the only marathon i can run

My father dumped several DVDs back home, and so –



On June 5, 1968, Senator Robert Kennedy passes through the kitchen of the Ambassador Hotel in Los Angeles with his wife, Ethel, and his security detail. He has just given a speech following a victory. He shakes hands with reporters, smiles for the cameras. A young man standing in the crowd raises his arms. The young man is holding a gun.

But this film is not about Bobby. It is not a documentary. We do not learn more about his life, the games he plays with his kids, his favorite breakfast. We do not see him brooding in a roomful of shadows.

This film is about June 5, 1968. It is just like any other day, but to some people the date is relatively more important. There’s a Dodgers game, for one thing. Kennedy’s campaign team is waiting for the results of the California primary. Inside the Ambassador Hotel, disgruntled busboys are working on a double shift, and the hotel’s inhabitants are dealing with their personal dramas. Some of the troubles shown in the film could have happened anytime – 1968, 1988, 2008; others have problems hopelessly connected to their current political landscape. At one point, a young student campaigner, after dropping acid with a friend, wonders aloud what will happen if Bobby Kennedy loses. “I’m only 19, I don’t want to go to Vietnam,” he tells his friend. “Do you?”

The film, written and directed by Charlie Sheen’s brother, Emilio Estevez, is like 22 short stories with the same setting, and the same ending. Peter Travers in the Rolling Stone called it “trite fiction”; I loved it.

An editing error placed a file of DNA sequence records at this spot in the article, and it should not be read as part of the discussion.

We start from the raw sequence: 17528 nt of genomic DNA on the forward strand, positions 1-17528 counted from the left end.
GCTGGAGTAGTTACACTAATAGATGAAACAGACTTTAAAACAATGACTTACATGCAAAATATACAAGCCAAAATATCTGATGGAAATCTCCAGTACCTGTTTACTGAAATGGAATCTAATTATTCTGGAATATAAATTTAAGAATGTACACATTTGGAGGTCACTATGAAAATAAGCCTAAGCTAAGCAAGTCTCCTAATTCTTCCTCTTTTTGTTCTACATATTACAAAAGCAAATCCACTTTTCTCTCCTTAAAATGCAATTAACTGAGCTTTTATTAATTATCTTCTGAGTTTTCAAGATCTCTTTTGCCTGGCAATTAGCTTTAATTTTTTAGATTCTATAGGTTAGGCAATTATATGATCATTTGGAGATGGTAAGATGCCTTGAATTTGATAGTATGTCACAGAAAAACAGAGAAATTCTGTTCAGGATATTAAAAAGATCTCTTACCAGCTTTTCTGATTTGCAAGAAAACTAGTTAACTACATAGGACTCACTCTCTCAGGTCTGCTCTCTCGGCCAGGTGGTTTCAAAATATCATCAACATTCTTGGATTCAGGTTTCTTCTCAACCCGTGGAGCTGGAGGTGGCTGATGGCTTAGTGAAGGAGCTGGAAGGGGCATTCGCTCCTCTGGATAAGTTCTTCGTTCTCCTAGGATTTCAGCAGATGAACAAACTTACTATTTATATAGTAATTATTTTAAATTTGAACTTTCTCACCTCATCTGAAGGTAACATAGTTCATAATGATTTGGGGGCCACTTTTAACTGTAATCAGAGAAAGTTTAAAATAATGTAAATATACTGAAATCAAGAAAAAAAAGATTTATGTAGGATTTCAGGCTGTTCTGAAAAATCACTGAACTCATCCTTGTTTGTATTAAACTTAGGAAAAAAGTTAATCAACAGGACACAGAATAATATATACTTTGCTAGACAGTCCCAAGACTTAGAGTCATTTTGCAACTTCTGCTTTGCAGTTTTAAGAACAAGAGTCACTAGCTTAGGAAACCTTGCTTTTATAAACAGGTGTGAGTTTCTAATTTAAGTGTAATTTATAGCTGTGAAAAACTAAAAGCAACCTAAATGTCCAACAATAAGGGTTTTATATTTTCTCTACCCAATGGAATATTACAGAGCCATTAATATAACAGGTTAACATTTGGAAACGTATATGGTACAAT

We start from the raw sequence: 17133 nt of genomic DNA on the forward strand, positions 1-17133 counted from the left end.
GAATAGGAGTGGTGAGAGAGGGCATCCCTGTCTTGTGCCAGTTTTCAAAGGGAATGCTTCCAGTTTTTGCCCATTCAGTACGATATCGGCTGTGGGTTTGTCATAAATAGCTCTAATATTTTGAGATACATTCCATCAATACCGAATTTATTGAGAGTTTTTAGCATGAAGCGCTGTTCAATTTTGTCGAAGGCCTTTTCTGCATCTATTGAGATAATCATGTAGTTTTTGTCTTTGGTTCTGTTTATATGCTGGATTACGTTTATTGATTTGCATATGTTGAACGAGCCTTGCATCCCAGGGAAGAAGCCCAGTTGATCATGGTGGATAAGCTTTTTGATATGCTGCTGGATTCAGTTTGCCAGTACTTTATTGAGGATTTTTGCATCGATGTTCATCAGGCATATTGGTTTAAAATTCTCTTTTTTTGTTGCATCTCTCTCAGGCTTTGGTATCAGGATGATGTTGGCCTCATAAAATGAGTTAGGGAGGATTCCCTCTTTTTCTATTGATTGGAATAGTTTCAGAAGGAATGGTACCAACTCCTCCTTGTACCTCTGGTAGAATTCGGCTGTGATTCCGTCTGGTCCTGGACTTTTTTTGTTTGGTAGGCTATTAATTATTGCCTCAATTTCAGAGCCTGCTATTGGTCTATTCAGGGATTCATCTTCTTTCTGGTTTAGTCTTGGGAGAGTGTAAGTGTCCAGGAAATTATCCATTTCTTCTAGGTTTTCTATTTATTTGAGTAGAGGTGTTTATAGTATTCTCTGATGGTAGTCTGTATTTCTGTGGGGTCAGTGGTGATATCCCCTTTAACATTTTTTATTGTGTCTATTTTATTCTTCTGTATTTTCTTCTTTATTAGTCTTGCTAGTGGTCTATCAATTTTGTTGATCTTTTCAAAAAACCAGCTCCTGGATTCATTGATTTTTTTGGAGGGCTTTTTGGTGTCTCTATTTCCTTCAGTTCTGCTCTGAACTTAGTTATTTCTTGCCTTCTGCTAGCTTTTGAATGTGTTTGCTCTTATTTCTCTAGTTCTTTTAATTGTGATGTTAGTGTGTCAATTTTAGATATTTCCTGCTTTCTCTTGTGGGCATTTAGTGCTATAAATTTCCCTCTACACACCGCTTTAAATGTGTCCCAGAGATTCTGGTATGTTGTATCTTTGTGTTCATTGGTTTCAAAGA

Who’s in this film? Apparently everyone: Anthony Hopkins, William H. Macy, Christian Slater, Sharon Stone, Laurence Fishburne, Helen Hunt, Elijah Wood, Lindsay Lohan, Nick Cannon, Joshua Jackson, Shia LaBeouf, Demi Moore, Ashton Kutcher, your next-door neighbor, Inday, everyone.

The Hoax


Remember that character Leo DiCaprio plays in The Aviator? So billionaire Howard Hughes was a bit, um…eccentric. Clifford Irving used this fact to his advantage.

Sometime in the 70’s Clifford Irving’s novel gets shelved by publishing bigwig McGraw-Hill. Irving so desperately wants to be published that he tells the firm’s executives that he has met with Hughes, who has asked him, personally, to write his autobiography with him.

Richard Gere, Alfred Molina. This film is love. This is a true story, too. After the autobiography was revealed as a hoax by Hughes himself, Irving wrote his own autobiography, detailing what he did to come up with one of the biggest cons in publishing history. The title of the book: The Hoax. The nerve of the guy.

The House Is Burning

I think this film was invited to the Cannes Film Fest. I don’t care. It’s boring, it’s generic. Just a bunch of sweating teenagers screaming at each other. Nice title, though. Sayang.


Maybe later I’ll see 30 Days of Night. Haha.

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